It is clear that with this money the club vs country row will only get deeper. With this in mind, national team managers need to do a better job working with the club managers to secure the services of the star players. I think that national team managers who have solid relationships and good communication with the club managers allows for an ability to plan on how to use players for both club an country. Unlike club managers who only need to get along with their owners and sometimes their players, and even at that do not need to be "warm and fuzzy" since they have the stick of paychecks that motivates and attracts talent, national team managers motivate players with only the carrot of playing for ones nation.

However this is something that domenech has yet to accomplish. He has stubbornly stuck by his notion that the team comes first, which I agree with, but done so in a confrontational manner, which I do not agree with - see Makelele situation and the refusal to substitute out Henry. Going out of his way to critise a former national team colleage will not help the perception of Domenech's style. Hopefully none of France's star players end up on Rangers...I am sure Smith would go out of his way to make sure they are "available" for national duty. And I am sure that the other club managers are fully aware of the latest jib by Domenech.

Thursday, January 18, 2007

Le Guen to PSG


I have been traveling for a few weeks and come home to see Lacombe gone from PSG...great, and Paul LeGuen the new Manager of PSG...good.

PSG has been through more managers the past 3 seasons than most clubs. the team is complete upheaval, they have yet to figure out which direction they are heading. Even clubs like Marseille seem to have more of a clue these days as to where to go....

Throw into the mix the entire racial issues surrounding the supporters of PSG, I think that Le Guen is getting into an extremely difficult situation. If PSG decideds to stay the course with him, through thick or thin, he might have what it takes to turn this pathetic club around. If instead PSG gives him 6 months, then we will continue to watch the once proud club flounder closer to relegation than to Championship

Thursday, January 11, 2007

$250m for Beckham....you must be kidding me

The worst kept rumor/secret is finally official, David Beckham will be heading to the MLS and will be donning the LA Galaxy strip, for a cool $250m 5year contract. There is no doubt that the 31 year old former England captain is a world wide footie icon, but is he worth such a massive payout? I completely understand why the MLS is anxious to get some named players into the league, however I think that such contracts may create more problems than solutions.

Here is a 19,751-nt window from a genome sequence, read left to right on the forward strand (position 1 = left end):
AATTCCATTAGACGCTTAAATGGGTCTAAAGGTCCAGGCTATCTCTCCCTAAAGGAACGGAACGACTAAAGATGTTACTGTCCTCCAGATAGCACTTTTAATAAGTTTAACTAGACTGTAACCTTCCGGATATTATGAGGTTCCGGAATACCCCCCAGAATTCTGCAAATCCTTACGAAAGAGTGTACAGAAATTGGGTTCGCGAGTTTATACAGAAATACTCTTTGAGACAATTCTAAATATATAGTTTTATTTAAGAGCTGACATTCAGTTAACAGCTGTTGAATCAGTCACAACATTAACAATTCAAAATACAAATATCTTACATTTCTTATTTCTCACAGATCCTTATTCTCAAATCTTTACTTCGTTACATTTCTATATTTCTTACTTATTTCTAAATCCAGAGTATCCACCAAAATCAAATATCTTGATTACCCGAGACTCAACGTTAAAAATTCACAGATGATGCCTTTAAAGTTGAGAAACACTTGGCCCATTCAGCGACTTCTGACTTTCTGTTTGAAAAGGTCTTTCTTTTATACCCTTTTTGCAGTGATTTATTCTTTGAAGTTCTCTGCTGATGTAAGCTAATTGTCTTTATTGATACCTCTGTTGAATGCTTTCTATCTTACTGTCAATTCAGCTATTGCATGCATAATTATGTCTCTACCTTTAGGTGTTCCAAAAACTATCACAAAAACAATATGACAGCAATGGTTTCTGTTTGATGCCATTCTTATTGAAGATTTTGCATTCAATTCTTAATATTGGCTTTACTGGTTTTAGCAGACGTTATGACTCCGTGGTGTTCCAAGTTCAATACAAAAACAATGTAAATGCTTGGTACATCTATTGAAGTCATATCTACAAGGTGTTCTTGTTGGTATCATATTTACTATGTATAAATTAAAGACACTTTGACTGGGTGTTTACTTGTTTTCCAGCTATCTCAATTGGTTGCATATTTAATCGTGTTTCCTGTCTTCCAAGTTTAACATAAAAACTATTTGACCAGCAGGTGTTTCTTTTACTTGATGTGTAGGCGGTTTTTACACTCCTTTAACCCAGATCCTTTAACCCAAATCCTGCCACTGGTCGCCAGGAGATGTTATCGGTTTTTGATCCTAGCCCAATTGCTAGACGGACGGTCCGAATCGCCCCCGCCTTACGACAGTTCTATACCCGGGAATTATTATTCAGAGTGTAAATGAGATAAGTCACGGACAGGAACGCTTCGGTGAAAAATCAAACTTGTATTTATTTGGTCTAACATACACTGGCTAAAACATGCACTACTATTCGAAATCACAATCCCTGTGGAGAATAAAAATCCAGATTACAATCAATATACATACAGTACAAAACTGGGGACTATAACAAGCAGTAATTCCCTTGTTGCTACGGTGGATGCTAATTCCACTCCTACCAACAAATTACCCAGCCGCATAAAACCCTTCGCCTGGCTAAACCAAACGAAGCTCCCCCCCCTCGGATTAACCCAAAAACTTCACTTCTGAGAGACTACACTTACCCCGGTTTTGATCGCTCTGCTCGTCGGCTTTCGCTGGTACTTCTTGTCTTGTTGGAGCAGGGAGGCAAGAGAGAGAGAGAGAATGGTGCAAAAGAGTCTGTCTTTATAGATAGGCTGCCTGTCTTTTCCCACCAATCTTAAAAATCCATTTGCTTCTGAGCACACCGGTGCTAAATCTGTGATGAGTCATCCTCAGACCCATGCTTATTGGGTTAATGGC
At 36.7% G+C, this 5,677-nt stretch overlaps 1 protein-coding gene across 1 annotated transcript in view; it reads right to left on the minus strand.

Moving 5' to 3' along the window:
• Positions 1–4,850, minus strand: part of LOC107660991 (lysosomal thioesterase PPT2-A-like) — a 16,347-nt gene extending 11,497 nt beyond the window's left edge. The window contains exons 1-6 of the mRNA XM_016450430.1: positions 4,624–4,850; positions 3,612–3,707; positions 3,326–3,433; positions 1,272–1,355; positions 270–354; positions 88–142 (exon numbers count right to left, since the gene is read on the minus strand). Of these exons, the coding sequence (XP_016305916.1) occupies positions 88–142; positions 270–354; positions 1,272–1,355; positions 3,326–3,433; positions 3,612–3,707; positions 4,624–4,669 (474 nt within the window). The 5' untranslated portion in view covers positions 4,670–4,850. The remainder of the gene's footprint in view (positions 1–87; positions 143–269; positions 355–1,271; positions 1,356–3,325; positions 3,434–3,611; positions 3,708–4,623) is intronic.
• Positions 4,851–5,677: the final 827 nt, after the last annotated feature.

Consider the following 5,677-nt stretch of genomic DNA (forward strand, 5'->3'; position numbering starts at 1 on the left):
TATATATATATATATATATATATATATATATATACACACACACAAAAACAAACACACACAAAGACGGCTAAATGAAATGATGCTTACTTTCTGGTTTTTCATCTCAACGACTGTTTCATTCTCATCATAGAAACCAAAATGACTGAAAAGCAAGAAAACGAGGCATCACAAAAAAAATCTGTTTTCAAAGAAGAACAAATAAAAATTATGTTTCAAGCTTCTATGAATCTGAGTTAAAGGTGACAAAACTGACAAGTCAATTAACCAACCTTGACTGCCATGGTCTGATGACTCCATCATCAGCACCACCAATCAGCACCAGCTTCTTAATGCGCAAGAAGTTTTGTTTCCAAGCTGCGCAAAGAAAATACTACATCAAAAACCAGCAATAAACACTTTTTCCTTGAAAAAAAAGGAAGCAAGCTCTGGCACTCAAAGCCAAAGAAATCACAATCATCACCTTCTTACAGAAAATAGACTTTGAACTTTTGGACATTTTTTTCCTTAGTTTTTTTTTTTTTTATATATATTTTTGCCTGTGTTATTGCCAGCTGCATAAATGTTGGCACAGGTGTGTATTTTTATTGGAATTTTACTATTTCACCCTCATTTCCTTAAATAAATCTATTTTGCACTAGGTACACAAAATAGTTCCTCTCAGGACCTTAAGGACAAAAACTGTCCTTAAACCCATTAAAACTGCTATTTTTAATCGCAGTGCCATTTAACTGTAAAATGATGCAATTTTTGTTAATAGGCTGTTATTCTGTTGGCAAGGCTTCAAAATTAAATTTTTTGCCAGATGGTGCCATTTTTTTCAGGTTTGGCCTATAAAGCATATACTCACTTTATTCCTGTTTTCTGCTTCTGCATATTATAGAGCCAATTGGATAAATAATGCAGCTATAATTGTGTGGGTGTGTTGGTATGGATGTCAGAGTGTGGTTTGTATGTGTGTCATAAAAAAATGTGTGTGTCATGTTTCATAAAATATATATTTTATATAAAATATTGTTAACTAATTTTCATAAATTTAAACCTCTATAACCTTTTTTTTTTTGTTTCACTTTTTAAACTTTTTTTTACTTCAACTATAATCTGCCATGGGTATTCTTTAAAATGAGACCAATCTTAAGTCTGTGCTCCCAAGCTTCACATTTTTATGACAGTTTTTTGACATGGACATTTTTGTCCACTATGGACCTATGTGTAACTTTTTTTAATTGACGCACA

While the "Beckham rule," allowing MLS teams to sign one high salary player without hurting the salary cap will not allow the MLS to go the NASL route where teams like the Cosmos bought the likes of Pele, Beckenbauer and Cruyff, but the MLS is still using this clause to bring in old, end of career players. Players that are looking to get one more large paycheck before calling it a career, players that were it not for the MLS would have to take a pay cut and most likely play for a second tier European club (maybe PSG???? actually second tier is too kind for PSG). What will these "old horses" do for MLS? I would argue that other than giving the MLS some marketing and name recognition boost, it will do little for the product on the field. The expectations placed on the boots of Beckham may be too much to meet. Pundits and fans will expect players such as Beckham to dominate the league, score goals, pile up assists at record paces.....however this is highly unlikely. Soccer is a team sport, with out a supporting cast one gifted player cannot entirely take over a game: Pele's Brazil teams were STACKED, Zidane always had players like Vieira, Deschamps, Henry, Desailly, Blanc to support him...maybe the only time a player carried a team was the 1990 Argentina team that made it to the finals on the shoulders of Maradona.

However Beckham will be coming into a league and a team that does not have the talent his Real Madrid or Manchester United teams had. Additionally Beckham himself, is no longer the golden boy of football, his best years are behind him.

Rather than spending the $250m on a player for 5 years, I think the MLS would be better served investing in their youth system, coaching, facilities, and young american talents. Why not try and retain some of the youth in the MLS? I understand the best competition is in Europe, but sometimes money talks. Why not try and get a hold of some of the young talent in lesser South American leagues, this would give the MLS a new flavor and could be a good business decision since said players could then be sold to Europe at a profit.

I am sure the Galaxy is excited about bringing the former England captain, but once the media buzz settles I am not sure we will see the improved product and the league moving up to the next level.